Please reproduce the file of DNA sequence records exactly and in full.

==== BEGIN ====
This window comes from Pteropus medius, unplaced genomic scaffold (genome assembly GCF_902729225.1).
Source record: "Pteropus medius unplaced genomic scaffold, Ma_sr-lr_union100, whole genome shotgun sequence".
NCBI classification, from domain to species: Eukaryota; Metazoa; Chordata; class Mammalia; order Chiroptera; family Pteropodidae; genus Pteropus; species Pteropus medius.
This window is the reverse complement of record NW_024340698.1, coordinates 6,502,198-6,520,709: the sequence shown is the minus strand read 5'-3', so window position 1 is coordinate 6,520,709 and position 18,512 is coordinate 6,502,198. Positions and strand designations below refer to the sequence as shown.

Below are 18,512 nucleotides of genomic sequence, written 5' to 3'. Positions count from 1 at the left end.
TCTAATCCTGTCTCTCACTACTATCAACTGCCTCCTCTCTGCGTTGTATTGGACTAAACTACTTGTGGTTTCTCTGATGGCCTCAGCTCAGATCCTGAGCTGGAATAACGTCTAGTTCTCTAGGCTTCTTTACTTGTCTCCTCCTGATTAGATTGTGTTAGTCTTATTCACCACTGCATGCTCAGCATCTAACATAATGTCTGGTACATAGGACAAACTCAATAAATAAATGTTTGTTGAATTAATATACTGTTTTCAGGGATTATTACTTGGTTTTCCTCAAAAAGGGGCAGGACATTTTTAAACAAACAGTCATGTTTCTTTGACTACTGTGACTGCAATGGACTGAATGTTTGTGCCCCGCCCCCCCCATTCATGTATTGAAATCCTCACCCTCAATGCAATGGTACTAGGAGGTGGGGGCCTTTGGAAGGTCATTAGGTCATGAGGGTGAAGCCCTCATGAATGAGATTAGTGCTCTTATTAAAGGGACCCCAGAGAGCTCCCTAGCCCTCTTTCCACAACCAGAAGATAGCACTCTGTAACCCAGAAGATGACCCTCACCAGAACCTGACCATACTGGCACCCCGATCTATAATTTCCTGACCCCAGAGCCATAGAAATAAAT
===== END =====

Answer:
This window comes from Pteropus medius, unplaced genomic scaffold (genome assembly GCF_902729225.1).
Source record: "Pteropus medius unplaced genomic scaffold, Ma_sr-lr_union100, whole genome shotgun sequence".
NCBI classification, from domain to species: Eukaryota; Metazoa; Chordata; class Mammalia; order Chiroptera; family Pteropodidae; genus Pteropus; species Pteropus medius.
This window is the reverse complement of record NW_024340698.1, coordinates 6,502,198-6,520,709: the sequence shown is the minus strand read 5'-3', so window position 1 is coordinate 6,520,709 and position 18,512 is coordinate 6,502,198. Positions and strand designations below refer to the sequence as shown.

Below are 18,512 nucleotides of genomic sequence, written 5' to 3'. Positions count from 1 at the left end.
TCTAATCCTGTCTCTCACTACTATCAACTGCCTCCTCTCTGCGTTGTATTGGACTAAACTACTTGTGGTTTCTCTGATGGCCTCAGCTCAGATCCTGAGCTGGAATAACGTCTAGTTCTCTAGGCTTCTTTACTTGTCTCCTCCTGATTAGATTGTGTTAGTCTTATTCACCACTGCATGCTCAGCATCTAACATAATGTCTGGTACATAGGACAAACTCAATAAATAAATGTTTGTTGAATTAATATACTGTTTTCAGGGATTATTACTTGGTTTTCCTCAAAAAGGGGCAGGACATTTTTAAACAAACAGTCATGTTTCTTTGACTACTGTGACTGCAATGGACTGAATGTTTGTGCCCCGCCCCCCCCATTCATGTATTGAAATCCTCACCCTCAATGCAATGGTACTAGGAGGTGGGGGCCTTTGGAAGGTCATTAGGTCATGAGGGTGAAGCCCTCATGAATGAGATTAGTGCTCTTATTAAAGGGACCCCAGAGAGCTCCCTAGCCCTCTTTCCACAACCAGAAGATAGCACTCTGTAACCCAGAAGATGACCCTCACCAGAACCTGACCATACTGGCACCCCGATCTATAATTTCCTGACCCCAGAGCCATAGAAATAAAT